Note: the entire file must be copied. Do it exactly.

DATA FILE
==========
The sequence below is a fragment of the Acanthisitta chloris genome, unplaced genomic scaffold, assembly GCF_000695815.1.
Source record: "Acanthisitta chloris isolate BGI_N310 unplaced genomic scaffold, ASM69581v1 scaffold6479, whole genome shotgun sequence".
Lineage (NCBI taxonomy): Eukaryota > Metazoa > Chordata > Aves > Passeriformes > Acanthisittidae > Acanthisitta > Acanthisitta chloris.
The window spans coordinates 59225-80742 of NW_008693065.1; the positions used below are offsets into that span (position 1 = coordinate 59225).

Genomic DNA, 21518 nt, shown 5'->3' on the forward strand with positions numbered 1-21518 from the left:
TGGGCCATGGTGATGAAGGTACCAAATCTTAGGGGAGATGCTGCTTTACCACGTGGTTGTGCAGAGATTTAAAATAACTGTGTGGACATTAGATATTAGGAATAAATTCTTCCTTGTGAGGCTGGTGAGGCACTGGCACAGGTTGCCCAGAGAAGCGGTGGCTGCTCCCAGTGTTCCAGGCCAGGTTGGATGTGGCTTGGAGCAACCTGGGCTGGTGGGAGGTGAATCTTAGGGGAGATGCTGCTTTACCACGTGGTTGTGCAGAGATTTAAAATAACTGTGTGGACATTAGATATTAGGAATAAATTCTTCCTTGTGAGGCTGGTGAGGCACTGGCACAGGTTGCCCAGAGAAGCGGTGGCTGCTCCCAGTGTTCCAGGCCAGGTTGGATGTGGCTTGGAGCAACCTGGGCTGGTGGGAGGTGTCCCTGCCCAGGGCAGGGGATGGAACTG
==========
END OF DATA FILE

The sequence below is a fragment of the Acanthisitta chloris genome, unplaced genomic scaffold, assembly GCF_000695815.1.
Source record: "Acanthisitta chloris isolate BGI_N310 unplaced genomic scaffold, ASM69581v1 scaffold6479, whole genome shotgun sequence".
Lineage (NCBI taxonomy): Eukaryota > Metazoa > Chordata > Aves > Passeriformes > Acanthisittidae > Acanthisitta > Acanthisitta chloris.
The window spans coordinates 59225-80742 of NW_008693065.1; the positions used below are offsets into that span (position 1 = coordinate 59225).

Genomic DNA, 21518 nt, shown 5'->3' on the forward strand with positions numbered 1-21518 from the left:
TGGGCCATGGTGATGAAGGTACCAAATCTTAGGGGAGATGCTGCTTTACCACGTGGTTGTGCAGAGATTTAAAATAACTGTGTGGACATTAGATATTAGGAATAAATTCTTCCTTGTGAGGCTGGTGAGGCACTGGCACAGGTTGCCCAGAGAAGCGGTGGCTGCTCCCAGTGTTCCAGGCCAGGTTGGATGTGGCTTGGAGCAACCTGGGCTGGTGGGAGGTGAATCTTAGGGGAGATGCTGCTTTACCACGTGGTTGTGCAGAGATTTAAAATAACTGTGTGGACATTAGATATTAGGAATAAATTCTTCCTTGTGAGGCTGGTGAGGCACTGGCACAGGTTGCCCAGAGAAGCGGTGGCTGCTCCCAGTGTTCCAGGCCAGGTTGGATGTGGCTTGGAGCAACCTGGGCTGGTGGGAGGTGTCCCTGCCCAGGGCAGGGGATGGAACTG